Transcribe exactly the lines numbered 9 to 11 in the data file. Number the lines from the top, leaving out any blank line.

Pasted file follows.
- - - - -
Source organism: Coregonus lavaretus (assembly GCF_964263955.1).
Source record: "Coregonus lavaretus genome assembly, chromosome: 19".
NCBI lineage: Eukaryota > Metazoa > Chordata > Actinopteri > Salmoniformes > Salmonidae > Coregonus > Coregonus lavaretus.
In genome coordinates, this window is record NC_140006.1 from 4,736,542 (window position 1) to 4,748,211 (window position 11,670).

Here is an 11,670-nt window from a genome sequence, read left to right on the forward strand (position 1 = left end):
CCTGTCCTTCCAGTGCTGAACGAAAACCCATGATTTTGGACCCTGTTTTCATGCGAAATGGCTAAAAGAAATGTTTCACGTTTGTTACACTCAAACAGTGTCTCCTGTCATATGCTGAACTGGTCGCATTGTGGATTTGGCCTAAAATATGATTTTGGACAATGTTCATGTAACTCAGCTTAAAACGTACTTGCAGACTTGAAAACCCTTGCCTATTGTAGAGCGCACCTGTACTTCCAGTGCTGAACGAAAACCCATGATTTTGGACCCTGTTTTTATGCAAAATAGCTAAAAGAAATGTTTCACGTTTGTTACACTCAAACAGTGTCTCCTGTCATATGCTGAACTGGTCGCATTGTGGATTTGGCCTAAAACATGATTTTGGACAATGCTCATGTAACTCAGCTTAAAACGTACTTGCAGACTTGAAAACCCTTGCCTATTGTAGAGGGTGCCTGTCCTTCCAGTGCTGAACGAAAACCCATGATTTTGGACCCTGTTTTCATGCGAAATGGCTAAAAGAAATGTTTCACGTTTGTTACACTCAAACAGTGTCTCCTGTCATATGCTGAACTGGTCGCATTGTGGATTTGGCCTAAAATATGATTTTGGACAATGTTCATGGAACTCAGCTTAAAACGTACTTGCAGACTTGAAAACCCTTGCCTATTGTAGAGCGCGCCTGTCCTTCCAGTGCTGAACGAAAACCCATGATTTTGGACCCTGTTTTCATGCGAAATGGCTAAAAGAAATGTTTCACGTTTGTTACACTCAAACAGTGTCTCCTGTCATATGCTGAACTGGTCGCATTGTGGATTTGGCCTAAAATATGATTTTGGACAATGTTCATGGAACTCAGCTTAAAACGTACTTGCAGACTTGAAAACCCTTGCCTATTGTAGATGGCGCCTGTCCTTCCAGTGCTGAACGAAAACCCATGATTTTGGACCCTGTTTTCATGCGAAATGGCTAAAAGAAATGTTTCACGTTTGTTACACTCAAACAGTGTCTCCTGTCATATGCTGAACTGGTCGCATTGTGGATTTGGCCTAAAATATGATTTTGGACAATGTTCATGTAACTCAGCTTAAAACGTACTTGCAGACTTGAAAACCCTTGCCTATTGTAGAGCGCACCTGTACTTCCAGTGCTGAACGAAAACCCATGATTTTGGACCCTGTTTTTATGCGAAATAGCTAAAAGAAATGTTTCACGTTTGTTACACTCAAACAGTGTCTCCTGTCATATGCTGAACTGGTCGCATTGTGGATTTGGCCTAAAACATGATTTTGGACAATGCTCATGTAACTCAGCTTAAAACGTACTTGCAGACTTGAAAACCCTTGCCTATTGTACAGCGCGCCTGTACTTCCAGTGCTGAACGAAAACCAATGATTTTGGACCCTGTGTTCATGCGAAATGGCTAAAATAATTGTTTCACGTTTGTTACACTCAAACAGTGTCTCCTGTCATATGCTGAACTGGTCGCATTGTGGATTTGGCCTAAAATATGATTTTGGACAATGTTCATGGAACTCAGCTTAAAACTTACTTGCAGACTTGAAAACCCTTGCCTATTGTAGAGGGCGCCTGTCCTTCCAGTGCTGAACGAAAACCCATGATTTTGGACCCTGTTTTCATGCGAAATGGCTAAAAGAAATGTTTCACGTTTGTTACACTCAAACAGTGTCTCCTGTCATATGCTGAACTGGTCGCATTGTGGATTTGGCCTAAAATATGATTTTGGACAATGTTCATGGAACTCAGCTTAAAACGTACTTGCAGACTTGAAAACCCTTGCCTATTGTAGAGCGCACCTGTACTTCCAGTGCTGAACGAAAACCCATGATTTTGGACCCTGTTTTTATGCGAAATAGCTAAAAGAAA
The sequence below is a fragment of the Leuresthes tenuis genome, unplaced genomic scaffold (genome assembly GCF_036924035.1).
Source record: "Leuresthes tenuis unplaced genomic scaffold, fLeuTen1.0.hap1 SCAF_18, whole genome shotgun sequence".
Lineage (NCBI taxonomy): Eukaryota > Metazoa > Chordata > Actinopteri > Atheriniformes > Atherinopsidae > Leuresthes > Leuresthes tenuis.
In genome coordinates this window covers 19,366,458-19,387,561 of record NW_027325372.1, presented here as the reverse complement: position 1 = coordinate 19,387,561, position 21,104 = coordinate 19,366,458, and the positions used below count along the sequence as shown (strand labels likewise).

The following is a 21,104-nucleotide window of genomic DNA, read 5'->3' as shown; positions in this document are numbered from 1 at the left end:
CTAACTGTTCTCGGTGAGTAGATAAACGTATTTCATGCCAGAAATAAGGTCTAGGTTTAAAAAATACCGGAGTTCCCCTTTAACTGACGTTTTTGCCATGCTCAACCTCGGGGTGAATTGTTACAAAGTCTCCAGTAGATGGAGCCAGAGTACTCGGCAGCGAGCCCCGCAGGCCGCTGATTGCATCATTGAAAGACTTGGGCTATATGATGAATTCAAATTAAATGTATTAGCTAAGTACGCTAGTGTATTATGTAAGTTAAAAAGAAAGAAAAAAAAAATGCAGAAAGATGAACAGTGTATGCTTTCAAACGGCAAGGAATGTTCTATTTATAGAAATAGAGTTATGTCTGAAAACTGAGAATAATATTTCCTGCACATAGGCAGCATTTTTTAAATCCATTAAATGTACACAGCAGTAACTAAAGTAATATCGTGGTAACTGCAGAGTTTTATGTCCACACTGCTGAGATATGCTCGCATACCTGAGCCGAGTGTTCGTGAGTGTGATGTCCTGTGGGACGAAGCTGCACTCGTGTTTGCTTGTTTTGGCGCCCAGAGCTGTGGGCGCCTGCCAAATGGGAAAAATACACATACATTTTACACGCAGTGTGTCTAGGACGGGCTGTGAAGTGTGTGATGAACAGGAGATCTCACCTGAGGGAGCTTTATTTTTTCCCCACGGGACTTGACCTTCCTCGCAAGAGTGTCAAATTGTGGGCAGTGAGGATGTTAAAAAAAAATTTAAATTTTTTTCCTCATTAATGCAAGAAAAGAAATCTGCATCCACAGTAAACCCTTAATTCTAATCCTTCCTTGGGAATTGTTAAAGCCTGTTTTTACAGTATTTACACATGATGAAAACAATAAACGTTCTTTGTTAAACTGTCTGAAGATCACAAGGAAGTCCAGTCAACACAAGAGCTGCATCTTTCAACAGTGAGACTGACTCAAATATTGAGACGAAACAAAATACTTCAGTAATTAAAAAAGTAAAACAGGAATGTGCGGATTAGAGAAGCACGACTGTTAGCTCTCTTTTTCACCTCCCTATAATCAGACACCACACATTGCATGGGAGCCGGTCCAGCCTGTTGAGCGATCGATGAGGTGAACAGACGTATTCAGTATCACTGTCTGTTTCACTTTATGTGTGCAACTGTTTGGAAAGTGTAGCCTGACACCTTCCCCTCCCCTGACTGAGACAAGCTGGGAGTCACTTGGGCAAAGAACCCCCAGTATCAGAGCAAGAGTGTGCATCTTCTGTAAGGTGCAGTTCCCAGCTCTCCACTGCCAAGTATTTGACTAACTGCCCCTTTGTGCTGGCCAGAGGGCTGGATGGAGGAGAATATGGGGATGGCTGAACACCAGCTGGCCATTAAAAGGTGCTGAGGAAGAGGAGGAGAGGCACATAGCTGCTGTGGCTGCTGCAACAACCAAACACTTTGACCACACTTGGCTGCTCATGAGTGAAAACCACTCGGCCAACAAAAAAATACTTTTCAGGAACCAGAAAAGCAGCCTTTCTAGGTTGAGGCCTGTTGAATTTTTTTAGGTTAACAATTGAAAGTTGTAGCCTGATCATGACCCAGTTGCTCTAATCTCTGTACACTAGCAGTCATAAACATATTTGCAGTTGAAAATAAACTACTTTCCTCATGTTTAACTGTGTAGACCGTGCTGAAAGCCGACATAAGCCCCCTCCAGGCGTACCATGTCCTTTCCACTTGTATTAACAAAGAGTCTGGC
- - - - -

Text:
Lineage (NCBI taxonomy): Eukaryota > Metazoa > Chordata > Actinopteri > Atheriniformes > Atherinopsidae > Leuresthes > Leuresthes tenuis.
In genome coordinates this window covers 19,366,458-19,387,561 of record NW_027325372.1, presented here as the reverse complement: position 1 = coordinate 19,387,561, position 21,104 = coordinate 19,366,458, and the positions used below count along the sequence as shown (strand labels likewise).

The following is a 21,104-nucleotide window of genomic DNA, read 5'->3' as shown; positions in this document are numbered from 1 at the left end: